[k] [s] [g] [d3]

Cc: biscuit, cake, can, cap, car, cat, carpet, carry, chocolate, cinema, city, class, clean, clear, clerk, clever, clock, close, coat, come, concert, cook, cool, count, cousin, cow, cucumber, cup, cure, dance, December, doctor, face, race, factory, ice-cream, pencil, picture, place, quick, second, secretary, uncle.

Gg: august, begin, finger, flag, game, garden, get, girl, give, go, good, goose, grandfather, grass, great, green, grey, ground, jug, jungle, large, leg, orange, page, pig, porridge, tiger, village, engineer, giraffe, cage, German, together, forget, egg, dog, again, agree, angry, England, hungry, glass.

Ex. 7.3 Find the odd word:

1. cap, candle, centre, cosy, council.

2. gold, gum, gossip, game, give.

3. curriculum, century, ceramic, circle, cycle.

4. gentle, gerund, giant, gymnast, get.

5. cake, call, cease, cause.

6. gas, gentleman, ginger, gymnastics.

7. get, gain, give, begin.

8. scissors, scientific, scarf, scene.

Ex. 7.4 Add the word according to the rule:

1. career, car, can, capital, ...

2. century, centre, cite, Cyprus, ...

3. gallery, gamble, garlic, governmental, ...

4. gentle, general, gibber, gymnasium, ...

Ex. 7.5 Indicate how the letter c is pronounced in the words: [s], [∫], [k].

1. success –

2. juice –

3. sufficient –

4. anchor –

5. accept –

6. scientific –

7. chemist –

8. appreciate –

9. balcony –

10. proficiency –

11. decide –

12. clown –

13. precious –

14. tobacco –

Ex. 7.6 Indicate how the letter g is pronounced in the words: [g], [d3].

1. religion –

2. geography –

3. bridge –

4. beggar –

5. gear –

6. figure –

7. hamburger –

8. guilty -

9. engineer –

10. giant –

11. oxygen –

12. guard –

13. gypsy –

14. regulator –

15. bargain –

16. government –

Ex. 7.7 C, k, ck, que or ch for [k]? Complete the words by spelling the sound [k].





























Ex. 7.8 Underline the letters which are pronounced [] in the following sentences.
List the ways you found to spell this sound.

1. If you are an ambitious language learner, you should work hard on pronunciation and dictation.

2. So, after graduation you will be able to do translation and hold conversation taking part in negotiations.

3. He is impatient to go to the exhibition. Its expositions resulted from the exploration of the culture of ancient civilizations.

4. If you are anxious about future generations, please take part in our conversation project.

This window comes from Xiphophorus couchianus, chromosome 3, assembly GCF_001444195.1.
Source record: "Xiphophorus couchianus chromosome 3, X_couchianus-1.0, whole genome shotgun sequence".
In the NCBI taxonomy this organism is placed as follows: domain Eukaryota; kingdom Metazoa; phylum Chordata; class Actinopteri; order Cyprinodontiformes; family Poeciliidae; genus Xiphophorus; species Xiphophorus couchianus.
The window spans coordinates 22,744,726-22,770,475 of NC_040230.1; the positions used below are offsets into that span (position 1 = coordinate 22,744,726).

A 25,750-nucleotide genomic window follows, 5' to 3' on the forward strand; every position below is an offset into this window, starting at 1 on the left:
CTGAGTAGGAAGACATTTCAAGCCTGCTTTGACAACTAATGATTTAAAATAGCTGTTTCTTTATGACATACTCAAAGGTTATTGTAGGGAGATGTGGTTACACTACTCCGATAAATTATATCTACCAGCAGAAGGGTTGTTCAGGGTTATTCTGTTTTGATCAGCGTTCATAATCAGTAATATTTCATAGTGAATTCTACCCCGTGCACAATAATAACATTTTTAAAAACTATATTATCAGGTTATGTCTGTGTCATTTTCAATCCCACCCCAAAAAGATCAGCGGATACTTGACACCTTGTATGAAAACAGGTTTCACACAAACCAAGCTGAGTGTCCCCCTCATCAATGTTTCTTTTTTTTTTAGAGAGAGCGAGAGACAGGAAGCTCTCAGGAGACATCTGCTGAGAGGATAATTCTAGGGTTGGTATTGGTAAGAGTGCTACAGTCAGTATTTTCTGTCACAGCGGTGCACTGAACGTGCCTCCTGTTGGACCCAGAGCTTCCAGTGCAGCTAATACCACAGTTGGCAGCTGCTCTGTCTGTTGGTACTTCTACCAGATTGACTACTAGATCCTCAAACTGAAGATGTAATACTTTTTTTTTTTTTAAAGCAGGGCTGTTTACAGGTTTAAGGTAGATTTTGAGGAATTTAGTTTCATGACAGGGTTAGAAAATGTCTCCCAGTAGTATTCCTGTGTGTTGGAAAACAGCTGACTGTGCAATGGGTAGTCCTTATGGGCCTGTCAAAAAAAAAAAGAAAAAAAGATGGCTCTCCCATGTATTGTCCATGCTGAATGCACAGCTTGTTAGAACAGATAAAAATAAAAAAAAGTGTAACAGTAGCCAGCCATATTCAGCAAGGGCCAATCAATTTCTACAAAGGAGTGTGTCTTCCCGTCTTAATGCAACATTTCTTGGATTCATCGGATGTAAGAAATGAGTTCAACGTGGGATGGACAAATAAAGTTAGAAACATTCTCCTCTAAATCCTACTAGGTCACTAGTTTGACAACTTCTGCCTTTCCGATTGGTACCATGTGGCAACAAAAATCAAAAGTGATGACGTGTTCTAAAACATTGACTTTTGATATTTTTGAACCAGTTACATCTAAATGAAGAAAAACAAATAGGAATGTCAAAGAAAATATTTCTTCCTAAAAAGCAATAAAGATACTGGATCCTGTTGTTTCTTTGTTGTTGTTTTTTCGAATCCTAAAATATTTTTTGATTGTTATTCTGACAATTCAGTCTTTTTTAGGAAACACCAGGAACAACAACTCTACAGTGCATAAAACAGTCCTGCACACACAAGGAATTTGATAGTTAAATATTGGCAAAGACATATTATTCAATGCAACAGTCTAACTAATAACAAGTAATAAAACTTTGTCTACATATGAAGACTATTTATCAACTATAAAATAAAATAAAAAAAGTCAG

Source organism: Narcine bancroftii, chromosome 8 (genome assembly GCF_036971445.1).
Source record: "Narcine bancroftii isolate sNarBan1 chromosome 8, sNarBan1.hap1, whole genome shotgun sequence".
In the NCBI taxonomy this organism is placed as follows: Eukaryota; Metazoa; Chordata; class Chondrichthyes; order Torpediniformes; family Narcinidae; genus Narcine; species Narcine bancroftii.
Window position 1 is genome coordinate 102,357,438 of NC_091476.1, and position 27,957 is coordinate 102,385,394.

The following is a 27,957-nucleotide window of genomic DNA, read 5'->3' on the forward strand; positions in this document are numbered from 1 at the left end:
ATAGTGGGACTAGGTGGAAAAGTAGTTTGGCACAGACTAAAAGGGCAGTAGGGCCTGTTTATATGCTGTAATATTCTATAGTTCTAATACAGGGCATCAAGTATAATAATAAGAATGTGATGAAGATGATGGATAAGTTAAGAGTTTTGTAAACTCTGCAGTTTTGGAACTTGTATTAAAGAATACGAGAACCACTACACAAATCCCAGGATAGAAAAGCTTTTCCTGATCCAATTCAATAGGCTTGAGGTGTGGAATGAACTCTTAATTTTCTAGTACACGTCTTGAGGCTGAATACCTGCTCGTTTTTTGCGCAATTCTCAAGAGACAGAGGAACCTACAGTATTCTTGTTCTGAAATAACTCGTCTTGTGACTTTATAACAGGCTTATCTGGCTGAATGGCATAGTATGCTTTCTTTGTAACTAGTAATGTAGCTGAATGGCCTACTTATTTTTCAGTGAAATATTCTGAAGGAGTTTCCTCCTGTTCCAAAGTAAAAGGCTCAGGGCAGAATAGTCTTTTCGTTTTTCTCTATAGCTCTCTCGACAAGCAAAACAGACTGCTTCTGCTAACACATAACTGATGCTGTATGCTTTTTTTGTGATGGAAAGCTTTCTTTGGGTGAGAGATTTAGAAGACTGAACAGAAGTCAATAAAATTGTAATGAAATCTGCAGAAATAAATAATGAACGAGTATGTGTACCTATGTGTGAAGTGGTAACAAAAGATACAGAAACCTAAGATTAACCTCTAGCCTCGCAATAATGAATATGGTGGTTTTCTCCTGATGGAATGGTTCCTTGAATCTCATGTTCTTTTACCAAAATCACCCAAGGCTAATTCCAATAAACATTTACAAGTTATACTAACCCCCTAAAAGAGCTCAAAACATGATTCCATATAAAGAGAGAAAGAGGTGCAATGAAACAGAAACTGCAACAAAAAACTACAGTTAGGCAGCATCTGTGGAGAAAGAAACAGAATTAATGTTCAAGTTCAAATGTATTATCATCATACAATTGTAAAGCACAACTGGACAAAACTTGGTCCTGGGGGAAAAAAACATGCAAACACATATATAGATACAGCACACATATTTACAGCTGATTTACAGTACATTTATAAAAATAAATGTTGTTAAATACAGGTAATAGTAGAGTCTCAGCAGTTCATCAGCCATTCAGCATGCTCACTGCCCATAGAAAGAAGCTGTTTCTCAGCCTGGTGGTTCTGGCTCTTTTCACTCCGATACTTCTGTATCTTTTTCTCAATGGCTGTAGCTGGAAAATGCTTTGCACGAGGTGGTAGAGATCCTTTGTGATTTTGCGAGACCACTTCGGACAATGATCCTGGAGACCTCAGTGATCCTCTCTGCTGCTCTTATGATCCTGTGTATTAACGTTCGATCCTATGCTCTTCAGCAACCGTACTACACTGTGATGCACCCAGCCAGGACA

5. I don’t think I need your permission to go on an excursion.

6. Flies spread infectious disease. You’d better take measures against them.

7. I’m sure we won’t finish our work without financial support from a social organization.

Ex. 7.9 Fill in the missing letters s or z. Some words can be spelt both ways.

1. I must apologi_e for disturbing you so late.

2. Do you want to try on this sweater? I think it’s your si_e.

3. Everybody was surpi_ed at his calm.

4. She received the Nobel Pri_e for phy_ics.

5. What do you think of medicine adverti_ing on TV?

6. The doctor advi_ed him to take more exerci_e.

7. My parents do not sympathi_e with my ambition to go on a stage.

8. I could hardly recogni_e him. He looked different in his new suit.

9. Stop critici_ing everybody! Mind yourself!

10. It was very wi_e of you not to go there.

Ex. 7.10 Read the proverbs. Explain the rules of reading.

1. To let the cat out of the bag .

2. Appearances are deceitful .

3. The devil is not so black as it is painted.

4. The tongue is not steel, yet it cuts .

5. To stew in one’s own juice .

6. Well begun is half done.

7. The game is not worth the candle .


The ending -(e)s of plural forms of nouns and of the 3rd singular present indefinite of verbs is read

how when
a) [s] after voiceless consonants;
b) [z] after vowels, voiced consonants and sonorants;
c) [ız] after [s], [z], [∫], Pronunciation and Spelling in English, [t∫], Pronunciation and Spelling in English.

The ending-(e)d of regular forms of verbs is read

how when
a) [d] after vowels, voiced consonants and sonorants;
b) [t] after voiceless consonants
c) [ıd] after [t], [d]

Ex. 7.11 ( Pronunciation and Spelling in English , track 10 )

Each line contains either verbs or adjectives ending in <-ed>, or verbs or nouns ending in <-s>. Decide which is the odd one out in terms of the way that the ending is pronounced. Then check your answer with the recording.

Example: seas picks pays digs

1 picked stopped robbed taped
2 wanted shaped estimated congratulated
3 shops digs robs codes
4 judges horses names wishes
5 trapped faked hoped faded
6 wicked picked tricked licked

Ex. 7.12 Read the words according to the rule:

a) with the ending -(e)s

inches, hands, chiefs, shoes, maps, boxes, safes, dishes, machines, roofs, classes, wives, babies, benches, books, bottles, boys, brings, burns, buzzes, cages, capes, cars, catches, cats, checks, clashes, clings, clocks, crooks, dates, dishes, doctors, dresses, edges, faces, feeds, fetches, fifths, fingers, foxes, gains, gnats, hooks, hopes, horses, jobs, kites, knives, knows, ladies, leaps, lies, matches, moths, noses, nurses, pages, papers, parts, phones, pies, picks, pipes, places, pumps, roses, seats, sites, skies, sofas, swims, taxes, teachers, thinks, ties, trays, wages, waves, weeks, wives, writers.

b) with the ending -(e)d